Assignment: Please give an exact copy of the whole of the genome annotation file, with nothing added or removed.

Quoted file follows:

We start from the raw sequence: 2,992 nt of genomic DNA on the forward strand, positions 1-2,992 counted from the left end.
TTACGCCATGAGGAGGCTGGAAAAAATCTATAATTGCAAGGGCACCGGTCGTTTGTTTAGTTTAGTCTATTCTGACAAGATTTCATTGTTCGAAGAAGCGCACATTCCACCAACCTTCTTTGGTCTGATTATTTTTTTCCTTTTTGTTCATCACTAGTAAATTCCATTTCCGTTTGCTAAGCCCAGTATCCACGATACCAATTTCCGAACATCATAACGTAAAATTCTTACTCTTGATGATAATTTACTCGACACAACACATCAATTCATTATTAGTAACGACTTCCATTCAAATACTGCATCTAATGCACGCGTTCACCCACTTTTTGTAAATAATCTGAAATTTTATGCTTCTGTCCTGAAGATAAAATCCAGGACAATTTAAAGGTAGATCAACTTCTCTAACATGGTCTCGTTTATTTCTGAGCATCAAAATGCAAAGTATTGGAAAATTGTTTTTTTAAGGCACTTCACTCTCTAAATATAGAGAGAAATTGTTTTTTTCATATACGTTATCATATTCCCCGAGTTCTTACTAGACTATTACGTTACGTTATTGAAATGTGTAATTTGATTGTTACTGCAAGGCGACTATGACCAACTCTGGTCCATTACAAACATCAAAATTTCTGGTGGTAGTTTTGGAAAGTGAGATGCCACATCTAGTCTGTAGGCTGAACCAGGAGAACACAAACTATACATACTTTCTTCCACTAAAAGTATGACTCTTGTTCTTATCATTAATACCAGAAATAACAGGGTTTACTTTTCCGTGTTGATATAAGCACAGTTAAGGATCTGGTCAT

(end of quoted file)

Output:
We start from the raw sequence: 2,992 nt of genomic DNA on the forward strand, positions 1-2,992 counted from the left end.
TTACGCCATGAGGAGGCTGGAAAAAATCTATAATTGCAAGGGCACCGGTCGTTTGTTTAGTTTAGTCTATTCTGACAAGATTTCATTGTTCGAAGAAGCGCACATTCCACCAACCTTCTTTGGTCTGATTATTTTTTTCCTTTTTGTTCATCACTAGTAAATTCCATTTCCGTTTGCTAAGCCCAGTATCCACGATACCAATTTCCGAACATCATAACGTAAAATTCTTACTCTTGATGATAATTTACTCGACACAACACATCAATTCATTATTAGTAACGACTTCCATTCAAATACTGCATCTAATGCACGCGTTCACCCACTTTTTGTAAATAATCTGAAATTTTATGCTTCTGTCCTGAAGATAAAATCCAGGACAATTTAAAGGTAGATCAACTTCTCTAACATGGTCTCGTTTATTTCTGAGCATCAAAATGCAAAGTATTGGAAAATTGTTTTTTTAAGGCACTTCACTCTCTAAATATAGAGAGAAATTGTTTTTTTCATATACGTTATCATATTCCCCGAGTTCTTACTAGACTATTACGTTACGTTATTGAAATGTGTAATTTGATTGTTACTGCAAGGCGACTATGACCAACTCTGGTCCATTACAAACATCAAAATTTCTGGTGGTAGTTTTGGAAAGTGAGATGCCACATCTAGTCTGTAGGCTGAACCAGGAGAACACAAACTATACATACTTTCTTCCACTAAAAGTATGACTCTTGTTCTTATCATTAATACCAGAAATAACAGGGTTTACTTTTCCGTGTTGATATAAGCACAGTTAAGGATCTGGTCAT